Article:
Matthew W Ford
A10: Risky Business (Updated 11/28/2012 01:40 PM )
Note: The following problem is fictitious but employs names of, and news from, real organizations. The idea is to increase the reality of the situation, and to improve your awareness of various industries and organizations.
You are an operations analyst at Petroleum Products Corporation, a (mythical) refiner of crude oil with a product and geographic profile similar to Valero Energy Corporation.
Although PPC operates refineries though out North America, there is a concentration of facilities on the Gulf Coast. A primary source of supply for these facilities is foreign crude oil that comes from petroleum tankers that offload their cargo at the Louisiana Offshore Oil Port (LOOP) near Port Fourchon, Louisiana.
Due to the concentrated nature of the Gulf Coast refineries and LOOP supply source, there is growing concern about the vulnerability of PPC's supply chain to unforeseen events.
Your boss, the Technical Director, has asked you to conduct an initial analysis of the risks facing PPC's supply chain in the Gulf Coast region. Your report will serve as discussion material at an upcoming meeting of the operations steering committee (the top management team and the division managers of PPC's various operating facilities). Your job is to provide a valid, analytical framework for the managers to discuss risk at this meeting.
A few things to keep in mind as you prepare your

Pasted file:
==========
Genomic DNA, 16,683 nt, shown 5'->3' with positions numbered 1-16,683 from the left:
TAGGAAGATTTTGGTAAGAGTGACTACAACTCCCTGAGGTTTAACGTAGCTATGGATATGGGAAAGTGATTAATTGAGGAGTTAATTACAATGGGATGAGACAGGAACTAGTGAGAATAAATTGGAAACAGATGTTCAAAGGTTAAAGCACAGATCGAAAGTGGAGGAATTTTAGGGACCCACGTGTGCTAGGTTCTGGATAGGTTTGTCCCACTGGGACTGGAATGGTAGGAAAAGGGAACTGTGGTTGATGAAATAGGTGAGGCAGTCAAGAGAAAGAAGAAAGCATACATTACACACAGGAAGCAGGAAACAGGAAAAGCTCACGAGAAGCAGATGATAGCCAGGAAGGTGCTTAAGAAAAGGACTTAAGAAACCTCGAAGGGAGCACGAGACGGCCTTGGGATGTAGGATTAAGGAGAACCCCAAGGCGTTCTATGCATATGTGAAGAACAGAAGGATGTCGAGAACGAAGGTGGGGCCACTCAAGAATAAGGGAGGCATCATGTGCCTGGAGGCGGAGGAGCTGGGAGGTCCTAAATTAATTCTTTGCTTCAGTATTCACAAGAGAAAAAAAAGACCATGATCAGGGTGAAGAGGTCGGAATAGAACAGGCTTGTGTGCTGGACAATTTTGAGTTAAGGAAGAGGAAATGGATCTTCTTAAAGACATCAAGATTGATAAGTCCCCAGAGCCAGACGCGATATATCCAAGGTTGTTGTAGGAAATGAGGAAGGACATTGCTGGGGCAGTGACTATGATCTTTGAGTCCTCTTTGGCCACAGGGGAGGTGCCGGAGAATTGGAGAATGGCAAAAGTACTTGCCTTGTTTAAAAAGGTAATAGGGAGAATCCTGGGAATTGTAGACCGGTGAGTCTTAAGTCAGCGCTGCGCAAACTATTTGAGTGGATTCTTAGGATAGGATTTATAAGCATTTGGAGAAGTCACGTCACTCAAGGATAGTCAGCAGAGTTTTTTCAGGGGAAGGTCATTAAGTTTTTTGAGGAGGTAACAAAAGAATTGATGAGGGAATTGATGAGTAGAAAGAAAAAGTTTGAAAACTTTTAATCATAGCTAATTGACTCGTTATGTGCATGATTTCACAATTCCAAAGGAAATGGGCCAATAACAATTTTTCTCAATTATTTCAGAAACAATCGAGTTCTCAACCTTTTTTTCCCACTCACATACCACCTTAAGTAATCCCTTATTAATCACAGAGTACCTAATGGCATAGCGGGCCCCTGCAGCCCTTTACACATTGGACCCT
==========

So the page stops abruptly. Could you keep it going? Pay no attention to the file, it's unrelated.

Critical to the success of your analysis will be to anticipate the questions that executives will ask regarding supply chain risk. These questions can be categorized into a few groups:
1) The nature of supply chain risk. What types of supply chain risks are we facing? What types of risk have others faced? Were it me, I'd be looking to procure at least 5 references that PPC's managers will perceive as legitimate when answering this question. I'd be headed to the www.businessweek.com, www.fortune.com archives, as well as NKU's business databases and indexes (especially Business Source Premier). Here's one reference you might find useful. Here's another one.
2) What are the consequences of poor supply chain risk management? Here is a synopsis of one study (this is a summary of a larger published paper by Hendricks & Singhal (2005) that can be found by searching the Business Source Premier data base thru Steely Library). Recent accounts of supply chain problems related to hurricanes might also prove useful. The October 3, 2005 issue of Fortune may be particularly useful in this regard since it did a special section related to Hurricane Katrina. Some potentially useful articles include: A Meditation on Risk, New Lessons to Learn, For Fed Ex, It was Time to Deliver, Risk is His Business, An Executive Risk Handbook. Some of these articles may prove useful for some for for addressing issues 1) and 3) as well.
3) What can we do to address these risks and prepare?
Again, I'd seek sources similar to those noted above. Here's
an interesting one. Here's one that relates specifically to
your industry and competitor Valero.
Remember to fully cite your sources.
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